Most of Vermont got hit by a pretty hard frost last weekend, and we’ve received numerous calls about what to do about frosted hops. In our two-year-old variety trial, Nugget in particular got a good wallop, whether that was because it isn’t as frost-tolerant as some of the varieties or because it was a little taller then the others is unknown. Things looked pretty grim across the whole yard the morning after the frost, but a few days later, it seems like most of the plants have recovered. For the varieties that were already a couple of feet tall, the frosted tips are looking brown and wilted like over-cooked asparagus.
What to do? Well, the tips of those shoots are good and dead, and they won’t continue to grow up. With the terminal buds dead, some of them are even starting to send out sidearms, which some reports say can take over as the growing point, but with reduced growth and yields as a result. In our hopyard, we’ve clipped back the shoots where the frost has nipped the tip, and the hop crown has already sent out new, undamaged growth.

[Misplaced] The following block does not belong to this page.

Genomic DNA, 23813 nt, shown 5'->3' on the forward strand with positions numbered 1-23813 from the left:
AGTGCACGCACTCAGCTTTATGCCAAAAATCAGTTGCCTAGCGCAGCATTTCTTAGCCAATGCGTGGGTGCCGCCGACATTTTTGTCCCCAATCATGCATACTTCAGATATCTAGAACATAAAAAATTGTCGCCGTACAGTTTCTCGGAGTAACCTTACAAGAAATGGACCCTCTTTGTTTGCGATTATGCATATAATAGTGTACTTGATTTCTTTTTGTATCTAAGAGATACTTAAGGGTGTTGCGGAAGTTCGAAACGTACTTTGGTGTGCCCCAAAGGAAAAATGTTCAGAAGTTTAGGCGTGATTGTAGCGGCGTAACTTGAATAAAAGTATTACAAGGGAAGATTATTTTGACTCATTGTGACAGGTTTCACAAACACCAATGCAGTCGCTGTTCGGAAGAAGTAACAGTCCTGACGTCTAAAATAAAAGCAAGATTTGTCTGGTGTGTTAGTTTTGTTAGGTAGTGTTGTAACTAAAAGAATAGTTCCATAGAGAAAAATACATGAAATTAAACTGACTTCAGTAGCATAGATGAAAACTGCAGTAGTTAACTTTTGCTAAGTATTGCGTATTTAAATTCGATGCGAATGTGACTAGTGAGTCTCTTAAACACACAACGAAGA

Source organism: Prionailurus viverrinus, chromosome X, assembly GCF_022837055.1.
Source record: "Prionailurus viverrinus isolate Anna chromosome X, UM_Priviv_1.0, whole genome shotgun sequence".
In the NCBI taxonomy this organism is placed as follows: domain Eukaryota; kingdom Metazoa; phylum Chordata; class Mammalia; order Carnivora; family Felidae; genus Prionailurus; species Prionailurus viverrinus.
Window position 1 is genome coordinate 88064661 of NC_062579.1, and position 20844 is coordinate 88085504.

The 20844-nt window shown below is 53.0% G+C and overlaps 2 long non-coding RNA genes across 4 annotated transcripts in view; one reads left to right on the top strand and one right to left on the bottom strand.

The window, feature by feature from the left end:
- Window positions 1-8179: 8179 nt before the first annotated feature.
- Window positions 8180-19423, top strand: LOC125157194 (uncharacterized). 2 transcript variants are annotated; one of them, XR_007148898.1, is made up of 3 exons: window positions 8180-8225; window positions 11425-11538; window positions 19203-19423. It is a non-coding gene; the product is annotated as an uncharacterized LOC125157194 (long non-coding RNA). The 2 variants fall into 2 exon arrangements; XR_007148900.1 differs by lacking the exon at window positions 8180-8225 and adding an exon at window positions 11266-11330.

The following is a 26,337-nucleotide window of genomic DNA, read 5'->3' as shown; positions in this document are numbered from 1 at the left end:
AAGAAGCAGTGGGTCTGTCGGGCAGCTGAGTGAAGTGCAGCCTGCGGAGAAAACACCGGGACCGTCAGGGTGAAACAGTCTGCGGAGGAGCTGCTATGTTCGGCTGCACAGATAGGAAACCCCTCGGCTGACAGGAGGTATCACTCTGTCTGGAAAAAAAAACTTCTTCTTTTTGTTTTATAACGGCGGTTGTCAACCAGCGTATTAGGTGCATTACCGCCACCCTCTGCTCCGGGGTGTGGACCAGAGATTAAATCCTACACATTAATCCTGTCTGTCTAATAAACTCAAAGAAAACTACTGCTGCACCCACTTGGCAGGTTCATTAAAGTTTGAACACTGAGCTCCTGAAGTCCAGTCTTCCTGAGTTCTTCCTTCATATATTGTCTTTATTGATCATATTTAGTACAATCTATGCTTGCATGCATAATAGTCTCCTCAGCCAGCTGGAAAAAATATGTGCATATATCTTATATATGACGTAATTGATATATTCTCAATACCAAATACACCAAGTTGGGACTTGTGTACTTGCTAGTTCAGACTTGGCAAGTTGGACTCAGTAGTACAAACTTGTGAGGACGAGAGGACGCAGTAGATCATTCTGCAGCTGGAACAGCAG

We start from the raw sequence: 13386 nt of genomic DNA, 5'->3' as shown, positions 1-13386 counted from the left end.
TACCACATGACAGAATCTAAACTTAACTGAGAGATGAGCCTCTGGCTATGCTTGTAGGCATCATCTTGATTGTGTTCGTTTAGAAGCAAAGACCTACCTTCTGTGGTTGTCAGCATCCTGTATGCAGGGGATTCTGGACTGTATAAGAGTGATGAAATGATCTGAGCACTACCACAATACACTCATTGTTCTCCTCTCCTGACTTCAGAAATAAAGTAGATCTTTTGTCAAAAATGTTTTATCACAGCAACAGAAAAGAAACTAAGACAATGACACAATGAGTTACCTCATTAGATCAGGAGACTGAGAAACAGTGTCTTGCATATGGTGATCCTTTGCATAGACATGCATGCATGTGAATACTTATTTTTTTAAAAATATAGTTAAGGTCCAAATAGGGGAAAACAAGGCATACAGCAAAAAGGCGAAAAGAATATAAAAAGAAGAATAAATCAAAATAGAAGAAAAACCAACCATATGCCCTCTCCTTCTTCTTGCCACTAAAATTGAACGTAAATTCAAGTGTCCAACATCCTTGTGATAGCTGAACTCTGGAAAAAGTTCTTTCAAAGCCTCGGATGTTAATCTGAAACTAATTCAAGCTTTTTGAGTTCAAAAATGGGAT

For those who have a newly-planted hopyard, or have weaker crowns where only one or two shoots have emerged, I would suggest caution in trimming back the hills too much. The hop crown might be too weak to push more growth. By not trimming back the growth that has had its growing point nipped, you might lose your yield, but hopefully you won’t lose the entire hill.
While you are out in the yard, keep a sharp eye out for downy mildew spikes!
This is downy mildew making itself known: note the short internodes with down-curled leaves, particularly in comparison with the longer, leggy growth you see in the picture above. If you see these spikes, get ’em out of your yard! Other than that, we don’t really counsel removing the first flush of growth in the Northeast. In the Pacific Northwest, producers often prune the first growth, but here, our growing season is a bit shorter, and barring new data, we advise against pruning.